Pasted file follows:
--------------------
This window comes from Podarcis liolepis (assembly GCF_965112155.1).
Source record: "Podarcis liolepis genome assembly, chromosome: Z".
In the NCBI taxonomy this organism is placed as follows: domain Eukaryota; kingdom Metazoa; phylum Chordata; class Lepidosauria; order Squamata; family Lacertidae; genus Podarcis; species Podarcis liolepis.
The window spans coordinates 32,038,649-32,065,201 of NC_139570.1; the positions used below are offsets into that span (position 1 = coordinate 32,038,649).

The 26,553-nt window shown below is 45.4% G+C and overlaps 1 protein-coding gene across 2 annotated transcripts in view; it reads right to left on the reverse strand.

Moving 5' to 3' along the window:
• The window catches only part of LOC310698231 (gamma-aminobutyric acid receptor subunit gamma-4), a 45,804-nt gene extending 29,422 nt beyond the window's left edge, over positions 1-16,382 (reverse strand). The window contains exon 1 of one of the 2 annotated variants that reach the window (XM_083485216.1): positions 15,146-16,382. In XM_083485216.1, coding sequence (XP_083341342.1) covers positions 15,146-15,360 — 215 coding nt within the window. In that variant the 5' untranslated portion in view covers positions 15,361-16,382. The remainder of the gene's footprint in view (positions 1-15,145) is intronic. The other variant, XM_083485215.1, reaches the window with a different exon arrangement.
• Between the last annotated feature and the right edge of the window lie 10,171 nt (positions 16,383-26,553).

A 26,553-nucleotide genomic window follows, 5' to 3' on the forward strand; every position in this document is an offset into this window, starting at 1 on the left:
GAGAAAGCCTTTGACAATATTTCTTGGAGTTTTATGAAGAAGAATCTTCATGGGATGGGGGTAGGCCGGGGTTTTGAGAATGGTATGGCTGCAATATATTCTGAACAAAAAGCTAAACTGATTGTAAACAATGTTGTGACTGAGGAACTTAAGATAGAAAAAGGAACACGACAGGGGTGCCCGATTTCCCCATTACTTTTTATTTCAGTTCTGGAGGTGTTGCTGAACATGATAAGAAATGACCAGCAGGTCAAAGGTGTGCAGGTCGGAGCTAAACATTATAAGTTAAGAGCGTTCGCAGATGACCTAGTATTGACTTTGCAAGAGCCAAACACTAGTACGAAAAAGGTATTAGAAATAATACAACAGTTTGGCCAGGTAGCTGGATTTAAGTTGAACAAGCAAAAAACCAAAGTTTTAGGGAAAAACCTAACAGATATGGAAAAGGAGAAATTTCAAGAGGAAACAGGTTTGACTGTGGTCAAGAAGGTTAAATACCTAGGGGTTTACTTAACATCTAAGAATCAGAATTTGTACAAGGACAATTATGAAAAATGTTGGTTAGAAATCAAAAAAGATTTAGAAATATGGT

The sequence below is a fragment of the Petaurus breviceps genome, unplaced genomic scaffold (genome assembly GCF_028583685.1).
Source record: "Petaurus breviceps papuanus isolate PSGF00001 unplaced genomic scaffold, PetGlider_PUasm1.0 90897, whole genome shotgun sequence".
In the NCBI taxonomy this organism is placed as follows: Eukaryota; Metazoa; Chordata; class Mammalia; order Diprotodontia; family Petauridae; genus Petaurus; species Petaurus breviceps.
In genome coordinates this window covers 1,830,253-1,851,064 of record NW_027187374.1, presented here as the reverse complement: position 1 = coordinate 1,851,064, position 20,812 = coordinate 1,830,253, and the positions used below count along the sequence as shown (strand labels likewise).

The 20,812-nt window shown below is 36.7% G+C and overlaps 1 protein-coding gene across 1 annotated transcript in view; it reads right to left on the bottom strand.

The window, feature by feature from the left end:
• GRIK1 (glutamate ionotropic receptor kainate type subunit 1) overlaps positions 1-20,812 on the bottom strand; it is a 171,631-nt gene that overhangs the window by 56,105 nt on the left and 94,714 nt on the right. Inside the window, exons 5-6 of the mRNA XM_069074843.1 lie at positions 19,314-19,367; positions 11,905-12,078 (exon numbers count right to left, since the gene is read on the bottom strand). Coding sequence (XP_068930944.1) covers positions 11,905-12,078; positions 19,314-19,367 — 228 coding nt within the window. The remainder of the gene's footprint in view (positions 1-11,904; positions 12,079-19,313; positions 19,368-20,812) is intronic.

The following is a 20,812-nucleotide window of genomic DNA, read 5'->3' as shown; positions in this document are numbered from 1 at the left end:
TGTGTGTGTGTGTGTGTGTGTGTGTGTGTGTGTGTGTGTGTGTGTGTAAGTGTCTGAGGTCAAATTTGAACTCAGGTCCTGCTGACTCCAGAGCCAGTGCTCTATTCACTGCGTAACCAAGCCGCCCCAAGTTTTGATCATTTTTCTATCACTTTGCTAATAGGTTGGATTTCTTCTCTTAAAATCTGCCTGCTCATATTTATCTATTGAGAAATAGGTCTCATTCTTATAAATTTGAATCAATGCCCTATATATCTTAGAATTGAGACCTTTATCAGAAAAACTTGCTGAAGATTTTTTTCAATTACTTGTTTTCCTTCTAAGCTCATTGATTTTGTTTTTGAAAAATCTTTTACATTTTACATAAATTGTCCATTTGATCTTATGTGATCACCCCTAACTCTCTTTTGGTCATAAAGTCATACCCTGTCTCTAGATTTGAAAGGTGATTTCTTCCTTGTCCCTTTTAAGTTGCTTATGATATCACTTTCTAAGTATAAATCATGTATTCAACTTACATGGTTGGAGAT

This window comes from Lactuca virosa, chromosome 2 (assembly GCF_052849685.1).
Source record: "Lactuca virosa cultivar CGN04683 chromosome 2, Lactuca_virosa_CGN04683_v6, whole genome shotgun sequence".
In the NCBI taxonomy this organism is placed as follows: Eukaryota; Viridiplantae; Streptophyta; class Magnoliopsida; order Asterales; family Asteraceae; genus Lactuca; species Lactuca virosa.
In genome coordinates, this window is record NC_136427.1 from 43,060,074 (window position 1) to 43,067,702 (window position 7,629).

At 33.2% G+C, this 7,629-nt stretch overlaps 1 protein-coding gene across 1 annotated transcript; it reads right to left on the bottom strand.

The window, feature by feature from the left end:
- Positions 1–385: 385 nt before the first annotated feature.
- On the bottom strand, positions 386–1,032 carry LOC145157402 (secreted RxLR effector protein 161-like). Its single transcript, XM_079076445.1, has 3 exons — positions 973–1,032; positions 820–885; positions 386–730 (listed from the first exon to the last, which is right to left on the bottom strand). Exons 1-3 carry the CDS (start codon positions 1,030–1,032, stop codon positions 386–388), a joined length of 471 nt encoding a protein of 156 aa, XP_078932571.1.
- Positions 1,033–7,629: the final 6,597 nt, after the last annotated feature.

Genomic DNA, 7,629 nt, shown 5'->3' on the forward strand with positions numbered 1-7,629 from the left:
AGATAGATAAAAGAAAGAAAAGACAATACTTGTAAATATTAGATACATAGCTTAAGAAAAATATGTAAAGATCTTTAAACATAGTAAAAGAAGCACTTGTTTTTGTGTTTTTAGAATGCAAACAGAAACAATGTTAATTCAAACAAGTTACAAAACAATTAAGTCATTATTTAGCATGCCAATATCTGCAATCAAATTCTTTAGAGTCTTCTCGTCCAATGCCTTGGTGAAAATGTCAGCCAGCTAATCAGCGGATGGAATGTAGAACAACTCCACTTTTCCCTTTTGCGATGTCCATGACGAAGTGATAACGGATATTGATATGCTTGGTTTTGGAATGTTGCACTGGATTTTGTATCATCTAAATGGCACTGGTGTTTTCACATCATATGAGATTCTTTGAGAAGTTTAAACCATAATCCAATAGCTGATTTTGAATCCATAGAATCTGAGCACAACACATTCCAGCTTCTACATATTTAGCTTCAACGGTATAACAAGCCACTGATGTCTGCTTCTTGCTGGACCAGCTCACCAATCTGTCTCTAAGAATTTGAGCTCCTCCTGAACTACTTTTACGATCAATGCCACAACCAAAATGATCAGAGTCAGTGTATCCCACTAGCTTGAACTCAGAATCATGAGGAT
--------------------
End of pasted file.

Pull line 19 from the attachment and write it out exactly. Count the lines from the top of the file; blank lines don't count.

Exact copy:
TGTGTGTGTGTGTGTGTGTGTGTGTGTGTGTGTGTGTGTGTGTGTGTAAGTGTCTGAGGTCAAATTTGAACTCAGGTCCTGCTGACTCCAGAGCCAGTGCTCTATTCACTGCGTAACCAAGCCGCCCCAAGTTTTGATCATTTTTCTATCACTTTGCTAATAGGTTGGATTTCTTCTCTTAAAATCTGCCTGCTCATATTTATCTATTGAGAAATAGGTCTCATTCTTATAAATTTGAATCAATGCCCTATATATCTTAGAATTGAGACCTTTATCAGAAAAACTTGCTGAAGATTTTTTTCAATTACTTGTTTTCCTTCTAAGCTCATTGATTTTGTTTTTGAAAAATCTTTTACATTTTACATAAATTGTCCATTTGATCTTATGTGATCACCCCTAACTCTCTTTTGGTCATAAAGTCATACCCTGTCTCTAGATTTGAAAGGTGATTTCTTCCTTGTCCCTTTTAAGTTGCTTATGATATCACTTTCTAAGTATAAATCATGTATTCAACTTACATGGTTGGAGAT